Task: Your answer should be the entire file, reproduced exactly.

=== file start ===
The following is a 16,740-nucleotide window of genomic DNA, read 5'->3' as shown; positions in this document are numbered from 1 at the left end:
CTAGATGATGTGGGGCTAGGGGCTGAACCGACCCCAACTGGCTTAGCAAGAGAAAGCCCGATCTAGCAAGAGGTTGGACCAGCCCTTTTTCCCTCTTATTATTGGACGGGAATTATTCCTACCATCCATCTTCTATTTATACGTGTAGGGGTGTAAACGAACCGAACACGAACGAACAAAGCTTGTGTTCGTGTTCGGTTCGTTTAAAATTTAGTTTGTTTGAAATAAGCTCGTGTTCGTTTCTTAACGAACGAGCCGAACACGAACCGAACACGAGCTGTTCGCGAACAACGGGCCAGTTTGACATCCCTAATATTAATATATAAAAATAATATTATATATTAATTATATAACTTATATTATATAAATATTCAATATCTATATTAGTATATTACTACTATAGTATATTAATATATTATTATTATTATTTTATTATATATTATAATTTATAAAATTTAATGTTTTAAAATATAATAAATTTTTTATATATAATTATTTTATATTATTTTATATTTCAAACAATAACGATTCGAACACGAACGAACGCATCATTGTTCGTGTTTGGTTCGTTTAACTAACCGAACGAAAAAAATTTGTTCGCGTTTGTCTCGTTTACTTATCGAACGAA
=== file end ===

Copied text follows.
The following is a 16,740-nucleotide window of genomic DNA, read 5'->3' as shown; positions in this document are numbered from 1 at the left end:
CTAGATGATGTGGGGCTAGGGGCTGAACCGACCCCAACTGGCTTAGCAAGAGAAAGCCCGATCTAGCAAGAGGTTGGACCAGCCCTTTTTCCCTCTTATTATTGGACGGGAATTATTCCTACCATCCATCTTCTATTTATACGTGTAGGGGTGTAAACGAACCGAACACGAACGAACAAAGCTTGTGTTCGTGTTCGGTTCGTTTAAAATTTAGTTTGTTTGAAATAAGCTCGTGTTCGTTTCTTAACGAACGAGCCGAACACGAACCGAACACGAGCTGTTCGCGAACAACGGGCCAGTTTGACATCCCTAATATTAATATATAAAAATAATATTATATATTAATTATATAACTTATATTATATAAATATTCAATATCTATATTAGTATATTACTACTATAGTATATTAATATATTATTATTATTATTTTATTATATATTATAATTTATAAAATTTAATGTTTTAAAATATAATAAATTTTTTATATATAATTATTTTATATTATTTTATATTTCAAACAATAACGATTCGAACACGAACGAACGCATCATTGTTCGTGTTTGGTTCGTTTAACTAACCGAACGAAAAAAATTTGTTCGCGTTTGTCTCGTTTACTTATCGAACGAA